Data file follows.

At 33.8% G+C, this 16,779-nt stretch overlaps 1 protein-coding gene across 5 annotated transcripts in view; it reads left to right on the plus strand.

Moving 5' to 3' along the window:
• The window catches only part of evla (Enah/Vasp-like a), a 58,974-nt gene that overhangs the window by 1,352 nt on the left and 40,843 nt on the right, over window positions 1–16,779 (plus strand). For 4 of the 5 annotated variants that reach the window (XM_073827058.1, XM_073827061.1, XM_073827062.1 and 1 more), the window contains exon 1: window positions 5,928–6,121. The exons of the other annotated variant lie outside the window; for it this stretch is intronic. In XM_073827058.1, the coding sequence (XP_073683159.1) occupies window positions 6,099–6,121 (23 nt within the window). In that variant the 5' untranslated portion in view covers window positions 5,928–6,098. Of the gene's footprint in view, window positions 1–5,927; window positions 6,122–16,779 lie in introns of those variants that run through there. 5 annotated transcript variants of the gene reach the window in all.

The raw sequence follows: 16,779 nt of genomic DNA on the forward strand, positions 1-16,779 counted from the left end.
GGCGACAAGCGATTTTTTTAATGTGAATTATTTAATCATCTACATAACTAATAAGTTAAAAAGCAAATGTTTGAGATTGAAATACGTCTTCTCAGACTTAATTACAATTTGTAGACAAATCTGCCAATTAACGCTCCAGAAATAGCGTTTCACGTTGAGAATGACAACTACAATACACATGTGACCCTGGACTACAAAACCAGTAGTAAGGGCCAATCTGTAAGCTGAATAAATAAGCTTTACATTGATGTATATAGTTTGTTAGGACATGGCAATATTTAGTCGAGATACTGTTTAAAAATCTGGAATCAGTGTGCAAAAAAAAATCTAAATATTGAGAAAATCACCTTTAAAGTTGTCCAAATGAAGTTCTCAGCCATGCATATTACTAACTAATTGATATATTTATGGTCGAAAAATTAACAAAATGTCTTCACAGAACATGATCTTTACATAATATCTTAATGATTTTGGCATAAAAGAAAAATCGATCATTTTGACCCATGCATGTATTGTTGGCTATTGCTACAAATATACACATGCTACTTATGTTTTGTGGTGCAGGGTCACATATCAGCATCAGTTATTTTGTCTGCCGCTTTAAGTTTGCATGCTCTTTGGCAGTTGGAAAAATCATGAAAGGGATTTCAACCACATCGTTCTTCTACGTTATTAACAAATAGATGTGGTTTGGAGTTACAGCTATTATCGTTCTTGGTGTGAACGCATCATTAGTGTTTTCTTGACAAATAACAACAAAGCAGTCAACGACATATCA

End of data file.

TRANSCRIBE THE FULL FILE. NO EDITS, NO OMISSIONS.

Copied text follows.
At 33.8% G+C, this 16,779-nt stretch overlaps 1 protein-coding gene across 5 annotated transcripts in view; it reads left to right on the plus strand.

Moving 5' to 3' along the window:
• The window catches only part of evla (Enah/Vasp-like a), a 58,974-nt gene that overhangs the window by 1,352 nt on the left and 40,843 nt on the right, over window positions 1–16,779 (plus strand). For 4 of the 5 annotated variants that reach the window (XM_073827058.1, XM_073827061.1, XM_073827062.1 and 1 more), the window contains exon 1: window positions 5,928–6,121. The exons of the other annotated variant lie outside the window; for it this stretch is intronic. In XM_073827058.1, the coding sequence (XP_073683159.1) occupies window positions 6,099–6,121 (23 nt within the window). In that variant the 5' untranslated portion in view covers window positions 5,928–6,098. Of the gene's footprint in view, window positions 1–5,927; window positions 6,122–16,779 lie in introns of those variants that run through there. 5 annotated transcript variants of the gene reach the window in all.

The raw sequence follows: 16,779 nt of genomic DNA on the forward strand, positions 1-16,779 counted from the left end.
GGCGACAAGCGATTTTTTTAATGTGAATTATTTAATCATCTACATAACTAATAAGTTAAAAAGCAAATGTTTGAGATTGAAATACGTCTTCTCAGACTTAATTACAATTTGTAGACAAATCTGCCAATTAACGCTCCAGAAATAGCGTTTCACGTTGAGAATGACAACTACAATACACATGTGACCCTGGACTACAAAACCAGTAGTAAGGGCCAATCTGTAAGCTGAATAAATAAGCTTTACATTGATGTATATAGTTTGTTAGGACATGGCAATATTTAGTCGAGATACTGTTTAAAAATCTGGAATCAGTGTGCAAAAAAAAATCTAAATATTGAGAAAATCACCTTTAAAGTTGTCCAAATGAAGTTCTCAGCCATGCATATTACTAACTAATTGATATATTTATGGTCGAAAAATTAACAAAATGTCTTCACAGAACATGATCTTTACATAATATCTTAATGATTTTGGCATAAAAGAAAAATCGATCATTTTGACCCATGCATGTATTGTTGGCTATTGCTACAAATATACACATGCTACTTATGTTTTGTGGTGCAGGGTCACATATCAGCATCAGTTATTTTGTCTGCCGCTTTAAGTTTGCATGCTCTTTGGCAGTTGGAAAAATCATGAAAGGGATTTCAACCACATCGTTCTTCTACGTTATTAACAAATAGATGTGGTTTGGAGTTACAGCTATTATCGTTCTTGGTGTGAACGCATCATTAGTGTTTTCTTGACAAATAACAACAAAGCAGTCAACGACATATCA